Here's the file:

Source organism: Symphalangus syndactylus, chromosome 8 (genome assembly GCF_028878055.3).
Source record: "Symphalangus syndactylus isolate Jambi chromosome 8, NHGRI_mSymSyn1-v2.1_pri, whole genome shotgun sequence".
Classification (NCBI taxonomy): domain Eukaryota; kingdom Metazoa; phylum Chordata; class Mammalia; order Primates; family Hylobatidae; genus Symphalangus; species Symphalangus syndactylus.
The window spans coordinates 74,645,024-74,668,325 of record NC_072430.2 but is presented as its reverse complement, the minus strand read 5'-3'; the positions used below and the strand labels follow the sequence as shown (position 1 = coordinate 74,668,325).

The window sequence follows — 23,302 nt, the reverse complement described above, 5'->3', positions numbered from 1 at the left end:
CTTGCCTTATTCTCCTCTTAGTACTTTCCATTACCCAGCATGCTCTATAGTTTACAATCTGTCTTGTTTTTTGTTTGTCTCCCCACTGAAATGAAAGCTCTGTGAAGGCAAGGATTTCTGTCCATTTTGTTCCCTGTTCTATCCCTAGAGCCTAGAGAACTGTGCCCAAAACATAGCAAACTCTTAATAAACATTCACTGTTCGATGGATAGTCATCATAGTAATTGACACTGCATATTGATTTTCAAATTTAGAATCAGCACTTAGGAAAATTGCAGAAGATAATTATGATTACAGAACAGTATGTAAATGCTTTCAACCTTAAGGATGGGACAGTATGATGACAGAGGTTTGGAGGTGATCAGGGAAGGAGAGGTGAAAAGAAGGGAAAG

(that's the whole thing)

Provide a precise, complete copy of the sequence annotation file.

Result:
Source organism: Symphalangus syndactylus, chromosome 8 (genome assembly GCF_028878055.3).
Source record: "Symphalangus syndactylus isolate Jambi chromosome 8, NHGRI_mSymSyn1-v2.1_pri, whole genome shotgun sequence".
Classification (NCBI taxonomy): domain Eukaryota; kingdom Metazoa; phylum Chordata; class Mammalia; order Primates; family Hylobatidae; genus Symphalangus; species Symphalangus syndactylus.
The window spans coordinates 74,645,024-74,668,325 of record NC_072430.2 but is presented as its reverse complement, the minus strand read 5'-3'; the positions used below and the strand labels follow the sequence as shown (position 1 = coordinate 74,668,325).

The window sequence follows — 23,302 nt, the reverse complement described above, 5'->3', positions numbered from 1 at the left end:
CTTGCCTTATTCTCCTCTTAGTACTTTCCATTACCCAGCATGCTCTATAGTTTACAATCTGTCTTGTTTTTTGTTTGTCTCCCCACTGAAATGAAAGCTCTGTGAAGGCAAGGATTTCTGTCCATTTTGTTCCCTGTTCTATCCCTAGAGCCTAGAGAACTGTGCCCAAAACATAGCAAACTCTTAATAAACATTCACTGTTCGATGGATAGTCATCATAGTAATTGACACTGCATATTGATTTTCAAATTTAGAATCAGCACTTAGGAAAATTGCAGAAGATAATTATGATTACAGAACAGTATGTAAATGCTTTCAACCTTAAGGATGGGACAGTATGATGACAGAGGTTTGGAGGTGATCAGGGAAGGAGAGGTGAAAAGAAGGGAAAG